Monday, February 5, 2007
The Nobel Prize lectures given last month by the economics and the peace laureates strikingly emphasized entrepreneurship. But the kinds of entrepreneurship espoused by the laureates are profoundly different. The economist Edmund Phelps’s lecture highlights the contribution of entrepreneurial individuals, firms and financiers in transforming stagnant societies dominated by small-business owners into dynamic economies with large and highly productive commercial enterprise.
Mr. Phelps’s celebration of modern capitalistic entrepreneurship is, to say the least, unusual. Of the 35 winners of the Nobel in economics, 28 did not utter the word “entrepreneur” or “entrepreneurship” in their lectures. Mr. Phelps’s lecture has 17 mentions — more than the total over the previous 19 years.
Moreover when the typical economic theorist uses the word entrepreneur, it is often a short-hand for a Big Blue-like computer that unfailingly makes the right choices. In contrast, Mr. Phelps’s entrepreneurs, like those of Friedrich Hayek and Frank Knight, undertake innovations in a dynamic and highly uncertain world. They play a “human role over a vast range of activities, involving management, judgment, insight, intuition and creativity.” This entrepreneurial activity, says Mr. Phelps, has not only produced great material prosperity in the economies where it has flourished, but also represents the essence of a “good life,” full of “stimulation, challenge, engagement, discovery and personal development.” None of this is possible in a stagnant society where individuals are assigned fixed tasks.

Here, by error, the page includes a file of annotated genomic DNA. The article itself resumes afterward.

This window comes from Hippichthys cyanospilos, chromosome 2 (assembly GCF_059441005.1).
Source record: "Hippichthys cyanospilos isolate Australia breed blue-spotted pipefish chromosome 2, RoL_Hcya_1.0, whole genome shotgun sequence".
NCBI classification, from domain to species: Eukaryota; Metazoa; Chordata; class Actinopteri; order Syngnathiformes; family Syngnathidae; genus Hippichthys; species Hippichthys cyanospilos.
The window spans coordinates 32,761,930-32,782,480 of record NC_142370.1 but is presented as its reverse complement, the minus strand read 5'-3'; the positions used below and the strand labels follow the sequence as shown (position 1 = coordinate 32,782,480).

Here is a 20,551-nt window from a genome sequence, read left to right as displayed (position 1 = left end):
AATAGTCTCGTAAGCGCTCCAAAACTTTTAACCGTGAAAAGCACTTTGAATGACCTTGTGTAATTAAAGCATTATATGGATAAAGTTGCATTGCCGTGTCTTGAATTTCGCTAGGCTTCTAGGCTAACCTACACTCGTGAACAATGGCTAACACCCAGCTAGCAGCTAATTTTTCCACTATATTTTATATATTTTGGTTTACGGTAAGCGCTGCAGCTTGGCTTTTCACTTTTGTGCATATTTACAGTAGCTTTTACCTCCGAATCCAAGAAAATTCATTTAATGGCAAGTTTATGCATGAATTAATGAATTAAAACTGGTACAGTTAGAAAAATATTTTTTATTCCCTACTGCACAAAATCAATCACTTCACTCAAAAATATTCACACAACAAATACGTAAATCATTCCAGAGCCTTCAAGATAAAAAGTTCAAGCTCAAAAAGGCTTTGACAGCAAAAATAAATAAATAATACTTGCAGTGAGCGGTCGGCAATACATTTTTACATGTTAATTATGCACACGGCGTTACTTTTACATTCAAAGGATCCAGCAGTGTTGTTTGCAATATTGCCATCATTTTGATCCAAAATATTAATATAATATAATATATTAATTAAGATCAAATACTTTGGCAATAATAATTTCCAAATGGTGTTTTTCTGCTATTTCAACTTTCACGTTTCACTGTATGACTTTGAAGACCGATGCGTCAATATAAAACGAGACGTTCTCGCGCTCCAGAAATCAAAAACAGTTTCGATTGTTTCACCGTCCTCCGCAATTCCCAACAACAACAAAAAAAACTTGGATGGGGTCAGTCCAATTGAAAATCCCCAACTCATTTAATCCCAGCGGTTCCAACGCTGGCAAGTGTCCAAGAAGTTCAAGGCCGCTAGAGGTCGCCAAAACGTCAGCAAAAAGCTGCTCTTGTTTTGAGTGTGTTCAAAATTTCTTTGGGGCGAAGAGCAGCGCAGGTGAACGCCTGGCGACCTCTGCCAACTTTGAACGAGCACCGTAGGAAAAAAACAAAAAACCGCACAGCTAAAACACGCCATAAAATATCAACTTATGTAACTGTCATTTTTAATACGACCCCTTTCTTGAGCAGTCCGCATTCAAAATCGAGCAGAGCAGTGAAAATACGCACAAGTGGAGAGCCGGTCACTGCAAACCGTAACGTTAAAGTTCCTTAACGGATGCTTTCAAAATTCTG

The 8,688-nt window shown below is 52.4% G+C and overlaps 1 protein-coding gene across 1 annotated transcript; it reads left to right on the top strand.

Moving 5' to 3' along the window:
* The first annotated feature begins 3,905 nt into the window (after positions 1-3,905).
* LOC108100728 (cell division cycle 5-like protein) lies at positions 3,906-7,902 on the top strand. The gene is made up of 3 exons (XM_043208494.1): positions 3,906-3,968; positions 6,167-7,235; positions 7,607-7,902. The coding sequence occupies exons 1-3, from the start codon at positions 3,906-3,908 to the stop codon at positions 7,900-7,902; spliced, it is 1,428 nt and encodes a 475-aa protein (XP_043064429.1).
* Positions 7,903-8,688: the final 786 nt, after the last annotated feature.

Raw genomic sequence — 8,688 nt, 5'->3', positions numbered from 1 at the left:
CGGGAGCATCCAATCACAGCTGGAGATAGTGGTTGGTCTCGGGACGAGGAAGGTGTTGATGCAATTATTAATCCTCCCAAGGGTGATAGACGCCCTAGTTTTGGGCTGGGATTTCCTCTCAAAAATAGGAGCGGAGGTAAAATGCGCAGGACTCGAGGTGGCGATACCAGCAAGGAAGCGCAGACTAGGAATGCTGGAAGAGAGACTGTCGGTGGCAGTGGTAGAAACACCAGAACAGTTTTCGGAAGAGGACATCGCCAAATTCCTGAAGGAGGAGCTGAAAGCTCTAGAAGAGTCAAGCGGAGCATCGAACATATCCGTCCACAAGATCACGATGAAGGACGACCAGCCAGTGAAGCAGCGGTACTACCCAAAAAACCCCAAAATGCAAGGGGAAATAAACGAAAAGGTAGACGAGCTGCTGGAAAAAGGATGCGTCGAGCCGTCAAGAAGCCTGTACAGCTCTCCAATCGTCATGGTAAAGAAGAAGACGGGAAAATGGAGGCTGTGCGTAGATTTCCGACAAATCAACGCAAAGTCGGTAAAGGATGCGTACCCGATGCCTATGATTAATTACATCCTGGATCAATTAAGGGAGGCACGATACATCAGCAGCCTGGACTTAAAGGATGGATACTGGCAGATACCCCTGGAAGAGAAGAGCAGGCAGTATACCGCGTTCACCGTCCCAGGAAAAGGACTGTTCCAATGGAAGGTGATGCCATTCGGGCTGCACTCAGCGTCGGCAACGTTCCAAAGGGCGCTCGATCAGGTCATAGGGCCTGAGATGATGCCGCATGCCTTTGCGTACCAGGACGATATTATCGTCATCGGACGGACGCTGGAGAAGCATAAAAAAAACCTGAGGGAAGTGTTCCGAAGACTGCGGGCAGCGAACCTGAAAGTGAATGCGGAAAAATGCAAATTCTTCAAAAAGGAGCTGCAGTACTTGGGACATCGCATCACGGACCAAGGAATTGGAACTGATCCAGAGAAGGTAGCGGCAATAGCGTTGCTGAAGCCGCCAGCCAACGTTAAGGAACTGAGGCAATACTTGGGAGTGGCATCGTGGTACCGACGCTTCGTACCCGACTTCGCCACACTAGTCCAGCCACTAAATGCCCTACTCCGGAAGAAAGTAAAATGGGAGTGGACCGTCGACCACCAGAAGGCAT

The Nobel Peace Prize winner Mohammad Yunus also lauds entrepreneurship. His lecture mentions entrepreneurs or entrepreneurship an unprecedented six times. Mr. Yunus observes that the Grameen Bank, which he started in 1974, has made seven million microloans in Bangladesh, for housing, education — and micro-enterprise. The bank has turned 85,000 borrowers from “begging to business.” Looking ahead, Mr. Yunus envisions a new “social stock market” for investors who will support the mass-proliferation of microloans, and to “defining entrepreneur in a broader way [so that] we can change the character of capitalism radically.”
Mr. Yunus’s ameliorative entrepreneurship however is very different from the transformative entrepreneurship that Mr. Phelps argues has been central to modern capitalism. Indeed, most of the ventures funded by microloans in Bangladesh are activities that were marginalized by modern entrepreneurs: They don’t involve any economies of scale or scope or the use of new technologies capable of producing significant advances in overall productivity and incomes.
Economic development does wonders for peace, but what does microfinanced entrepreneurship really do for economic development? Can turning more beggars into basket weavers make Bangladesh less of a, well, basket case? A few small port cities or petro-states aside, there is no historical precedent for sustained improvements in living standards without broad-based modernization and widespread improvements in productivity brought about by the dynamic entrepreneurship that Mr. Phelps celebrates.
In principle, microfinance does not preclude modern entrepreneurship. But in practice, we wonder if the romantic charm of the former might distract governments in impoverished countries from undertaking reforms needed to foster the latter. The poverty of countries like Bangladesh derives from their comprehensive backwardness — bad roads, illiteracy, inadequate health care, unsound banks, porous tax collection systems, disorganized land records, corrupt policemen and so on. Simple policy changes (such as lowering import tariffs) are a good start; still, the problems won’t disappear with a stroke of a pen. They require a change in deeply embedded attitudes. But governments in fragile states have only so much political capital and capacity. So it is crucial to proceed in a disciplined sequence: Identify the worst impediments, overcome them and move on to the next lot.
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